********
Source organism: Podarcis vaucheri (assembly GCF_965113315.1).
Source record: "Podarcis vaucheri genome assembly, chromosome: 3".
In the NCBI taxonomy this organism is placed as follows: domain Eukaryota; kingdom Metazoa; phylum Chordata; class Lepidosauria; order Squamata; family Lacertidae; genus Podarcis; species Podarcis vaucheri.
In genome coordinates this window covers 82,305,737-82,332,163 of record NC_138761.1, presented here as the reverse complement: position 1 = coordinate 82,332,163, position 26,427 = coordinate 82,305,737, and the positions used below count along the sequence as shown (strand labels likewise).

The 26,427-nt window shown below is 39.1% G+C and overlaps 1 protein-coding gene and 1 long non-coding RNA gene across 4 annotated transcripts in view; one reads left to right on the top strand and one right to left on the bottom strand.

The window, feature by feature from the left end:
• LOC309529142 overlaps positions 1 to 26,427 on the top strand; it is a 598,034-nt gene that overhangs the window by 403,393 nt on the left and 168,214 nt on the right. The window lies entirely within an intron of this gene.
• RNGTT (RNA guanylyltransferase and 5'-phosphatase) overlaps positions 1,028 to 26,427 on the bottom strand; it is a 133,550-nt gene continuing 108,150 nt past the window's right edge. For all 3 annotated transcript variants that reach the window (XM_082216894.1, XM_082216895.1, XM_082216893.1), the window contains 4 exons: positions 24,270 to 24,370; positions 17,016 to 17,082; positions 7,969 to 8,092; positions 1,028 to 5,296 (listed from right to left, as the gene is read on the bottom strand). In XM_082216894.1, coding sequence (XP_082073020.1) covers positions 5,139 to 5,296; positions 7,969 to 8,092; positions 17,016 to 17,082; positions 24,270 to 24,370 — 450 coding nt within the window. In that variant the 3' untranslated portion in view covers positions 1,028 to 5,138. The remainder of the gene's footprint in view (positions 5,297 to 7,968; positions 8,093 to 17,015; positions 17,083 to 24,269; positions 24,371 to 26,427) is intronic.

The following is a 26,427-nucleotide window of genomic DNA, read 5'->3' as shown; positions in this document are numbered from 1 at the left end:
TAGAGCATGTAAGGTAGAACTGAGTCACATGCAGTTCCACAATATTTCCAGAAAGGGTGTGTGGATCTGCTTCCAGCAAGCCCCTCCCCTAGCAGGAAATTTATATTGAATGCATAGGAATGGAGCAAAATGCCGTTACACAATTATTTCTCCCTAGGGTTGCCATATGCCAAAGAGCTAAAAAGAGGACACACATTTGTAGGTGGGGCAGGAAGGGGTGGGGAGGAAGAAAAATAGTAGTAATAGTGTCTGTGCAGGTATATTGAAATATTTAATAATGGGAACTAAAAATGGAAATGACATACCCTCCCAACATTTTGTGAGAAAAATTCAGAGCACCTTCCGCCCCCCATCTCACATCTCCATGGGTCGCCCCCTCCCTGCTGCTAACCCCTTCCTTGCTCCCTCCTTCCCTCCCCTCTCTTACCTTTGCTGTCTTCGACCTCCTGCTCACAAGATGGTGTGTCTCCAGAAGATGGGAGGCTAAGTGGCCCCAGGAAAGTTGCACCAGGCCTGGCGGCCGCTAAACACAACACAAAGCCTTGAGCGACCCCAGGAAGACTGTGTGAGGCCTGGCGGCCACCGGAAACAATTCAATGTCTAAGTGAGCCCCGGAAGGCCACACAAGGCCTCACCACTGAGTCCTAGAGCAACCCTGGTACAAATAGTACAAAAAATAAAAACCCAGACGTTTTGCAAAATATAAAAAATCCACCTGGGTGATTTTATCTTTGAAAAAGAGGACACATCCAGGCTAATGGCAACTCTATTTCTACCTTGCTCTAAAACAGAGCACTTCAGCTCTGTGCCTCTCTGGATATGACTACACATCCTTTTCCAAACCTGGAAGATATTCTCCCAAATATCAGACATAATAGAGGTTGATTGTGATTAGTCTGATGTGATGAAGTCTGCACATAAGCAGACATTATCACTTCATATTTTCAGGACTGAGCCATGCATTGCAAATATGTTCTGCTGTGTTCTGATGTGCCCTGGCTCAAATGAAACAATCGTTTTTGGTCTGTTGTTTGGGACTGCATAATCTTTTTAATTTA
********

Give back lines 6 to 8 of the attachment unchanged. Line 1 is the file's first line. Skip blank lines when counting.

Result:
The window, feature by feature from the left end:
• LOC309529142 overlaps positions 1 to 26,427 on the top strand; it is a 598,034-nt gene that overhangs the window by 403,393 nt on the left and 168,214 nt on the right. The window lies entirely within an intron of this gene.
• RNGTT (RNA guanylyltransferase and 5'-phosphatase) overlaps positions 1,028 to 26,427 on the bottom strand; it is a 133,550-nt gene continuing 108,150 nt past the window's right edge. For all 3 annotated transcript variants that reach the window (XM_082216894.1, XM_082216895.1, XM_082216893.1), the window contains 4 exons: positions 24,270 to 24,370; positions 17,016 to 17,082; positions 7,969 to 8,092; positions 1,028 to 5,296 (listed from right to left, as the gene is read on the bottom strand). In XM_082216894.1, coding sequence (XP_082073020.1) covers positions 5,139 to 5,296; positions 7,969 to 8,092; positions 17,016 to 17,082; positions 24,270 to 24,370 — 450 coding nt within the window. In that variant the 3' untranslated portion in view covers positions 1,028 to 5,138. The remainder of the gene's footprint in view (positions 5,297 to 7,968; positions 8,093 to 17,015; positions 17,083 to 24,269; positions 24,371 to 26,427) is intronic.